Let's Be Cops (2014) / Comedy-Action
MPAA Rated: R for language including sexual references, some graphic nudity, violence and drug use
Running Time: 104 min.
Cast: Jake Johnson, Damon Wayans Jr. Nina Dobrev, James D'Arcy, Rob Riggle, Andy Garcia, Keegan-Michael Key, Jonathan Lajoie, Natasha Leggero
Cakeo: Luke Greenfield
Director: Luke Greenfield
Screenplay: Luke Greenfield, Nicholas Thomas
Review published August 13, 2014
2014 already saw the release of Ride Along, a buddy-cop movie in which one of the two cops in the patrol car wasn't a real police officer, and had to pretend to be one in order to take down perps, only to get in a whole heap of trouble when they turn over a rock to expose some vicious gun smugglers. Let's Be Cops must think it is just a smidge original than that identical premise since it is R rated and features both cops in the vehicle pretending to be real. Not that this take is any worse than that, as both films are formula movies that merely present situations in order to elicit laughs from an audience not looking for anything more than that, but it sure could try harder to be something more than excessively contrived.
Jake Johnson (Neighbors, The LEGO Movie) co-stars as Ryan, generally regarded as a failure in most things he's tried to do, which includes a sports career and any acting gigs beyond embarrassing commercials for herpes products. His best friend Justin (Wayans, The Other Guys) has fared little better, trying his hand in the design of video games, with his latest pitch, a police sim called "Patrolman", getting shot down by the company's d-bag CEO (Lajoie, Wrong Cops) for not being sensational enough. Invited to a masquerade party they've foolishly interpreted to be a costume party, the two don the very realistic promotional police uniforms made to pitch the game, but en route they get mistaken for real LAPD. Now seen as cops, the two losers feel like big men again, gaining the respect, fear and admiration of the public around them. However, fantasy turns into potentially deadly reality when the two get on the wrong side of a vicious Eastern European gangster named Mossi (D'Arcy, Hitchcock), who is determined that he be the one who runs the streets.
Johnson and Wayans are no strangers to working together, both members of the FOX-TV comedy, "The New Girl". They're both likeable actors, though their chemistry, while believable, just doesn't take off into uproarious hilarity, probably because their buddy-comedy interplay is more 'buddy' and less 'comedy'. The script by Nicholas Thomas (Go Sick) and Luke Greenfield (The Girl Next Door, The Animal), who also directs, feels very loose and largely improvised, and the production does miss the kind of great ad-libbing comedian at the forefront to turn amusing situations and generate knee-slapping guffaws. Many of the film's best punch lines have ended up in the movie's trailer, so one might nearly rightfully conclude that this thin idea might have made for a funnier skit on a sketch comedy show than as a full-fledged motion picture release.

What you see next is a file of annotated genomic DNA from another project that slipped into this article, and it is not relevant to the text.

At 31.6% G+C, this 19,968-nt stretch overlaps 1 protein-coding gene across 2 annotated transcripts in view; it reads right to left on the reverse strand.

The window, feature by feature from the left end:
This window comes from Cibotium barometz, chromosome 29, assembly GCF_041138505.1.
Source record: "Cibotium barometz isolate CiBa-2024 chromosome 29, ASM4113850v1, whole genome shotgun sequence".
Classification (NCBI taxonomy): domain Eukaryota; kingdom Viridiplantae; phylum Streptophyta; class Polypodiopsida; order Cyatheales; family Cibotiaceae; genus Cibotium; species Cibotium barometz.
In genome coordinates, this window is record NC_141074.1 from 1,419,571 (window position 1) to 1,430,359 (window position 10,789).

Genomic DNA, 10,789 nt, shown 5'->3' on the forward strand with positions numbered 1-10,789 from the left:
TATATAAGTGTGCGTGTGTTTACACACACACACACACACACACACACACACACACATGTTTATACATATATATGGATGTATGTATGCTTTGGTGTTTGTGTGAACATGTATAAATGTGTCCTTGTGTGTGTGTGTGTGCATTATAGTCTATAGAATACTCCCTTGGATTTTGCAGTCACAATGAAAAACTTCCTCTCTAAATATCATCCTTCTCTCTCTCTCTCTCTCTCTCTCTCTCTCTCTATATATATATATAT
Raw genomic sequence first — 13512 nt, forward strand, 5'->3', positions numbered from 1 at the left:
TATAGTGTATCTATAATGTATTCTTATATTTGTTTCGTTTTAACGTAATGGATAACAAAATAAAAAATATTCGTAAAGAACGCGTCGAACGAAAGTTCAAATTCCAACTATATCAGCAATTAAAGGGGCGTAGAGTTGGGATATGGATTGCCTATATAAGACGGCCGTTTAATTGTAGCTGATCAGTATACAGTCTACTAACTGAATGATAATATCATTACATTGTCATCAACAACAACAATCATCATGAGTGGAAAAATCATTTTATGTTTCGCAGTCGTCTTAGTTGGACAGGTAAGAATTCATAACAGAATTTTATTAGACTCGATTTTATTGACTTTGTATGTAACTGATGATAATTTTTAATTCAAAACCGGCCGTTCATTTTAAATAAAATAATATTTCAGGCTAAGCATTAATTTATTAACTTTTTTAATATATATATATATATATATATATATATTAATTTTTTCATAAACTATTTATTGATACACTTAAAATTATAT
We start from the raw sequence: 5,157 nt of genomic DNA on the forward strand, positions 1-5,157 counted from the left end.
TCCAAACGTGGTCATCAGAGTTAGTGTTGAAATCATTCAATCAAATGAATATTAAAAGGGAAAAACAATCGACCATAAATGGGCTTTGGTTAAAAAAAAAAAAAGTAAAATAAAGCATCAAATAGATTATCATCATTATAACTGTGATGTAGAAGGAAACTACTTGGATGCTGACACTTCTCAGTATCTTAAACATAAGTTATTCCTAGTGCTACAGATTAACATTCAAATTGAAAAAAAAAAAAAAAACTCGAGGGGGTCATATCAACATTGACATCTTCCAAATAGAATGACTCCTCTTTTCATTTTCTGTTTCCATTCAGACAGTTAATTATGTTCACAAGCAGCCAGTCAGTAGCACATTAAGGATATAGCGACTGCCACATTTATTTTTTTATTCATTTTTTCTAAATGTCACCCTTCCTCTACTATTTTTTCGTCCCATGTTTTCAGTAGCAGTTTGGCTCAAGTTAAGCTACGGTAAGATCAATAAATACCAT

This is one of those movies that has sporadic bits of amusement, but in between these, one can easily see the wheels spinning vainly in the effort to drum up cheap laughs. Potty-mouthed kids, drug humor, racial jokes, gay jokes, and a naked fat man whose sweaty testicles get uncomfortably close to the face of one of the protagonists -- it's all right there in the R-rated blueprint of modern-day comedies. At least Borat had the conviction to make a balls-to-the-wall raunchy comedy; Let's Be Cops is more about playing just toying with naughtiness but pulling back in case someone changed their mind to try to recoup their investment by editing a PG-13 action flick out of it.
There's also a hard-to-imagine romance between Justin and an impossibly gorgeous waitress named Josie (Dobrev, The Perks of Being a Wallflower) whose role in this film serves to plug in every major contrivance, as she not only works in the boys' favorite restaurant, but Mossi is putting the squeeze on this very establishment, she also is the would-be main squeeze of the big bad Mossi, her love of macho men like cops keeps the more reserved Justin on the hook, and then her side occupation of being a make-up artists for movies figures in when one of the men decides to go undercover in dreadlocks, grillz, and face and neck tats.
While there are enough moments of amusement to not be an out-and-out bore, Let's Be Cops suffers from the kind of tone that emerges when the movie is screened in front of too many test audiences and scenes are taken out or re-shot in order to try to make it pleasing for a broad crowd. One such scene that must have obviously been tinkered with too many times involves Ryan promoting himself to a more dapper-looking detective, but in the very same scene we see his civilian garb and badge necklace transform into the cop uniform he'd been wearing all along. If there's one set of scenes that could have easily been amended, it's the rather dark and somewhat serious climax of the film, which involved real threats and torture, taking what had once been a very lighthearted romp and making it a Lethal Weapon wanna-be, except without Richard Donner's sure hand to balance things out.
The closing credits feature extra scenes of the duo having fun messing around with the public in their uniforms, none of it relating to the main plot. More of these sorts of scenes would have gone a long way to making the film funnier, if not better, than straining for laughs to try to shoehorn the men into actual danger at the hands of cutthroat gangsters that have no sense of humor whatsoever. While Let's Be Cops might meet well for those just looking for a few low-grade yuks as the second bill the drive-in to pass the time, for my cinematic dollar, I prefer more imagination in my comedies about two guys playing make-believe.
©2014 Vince Leo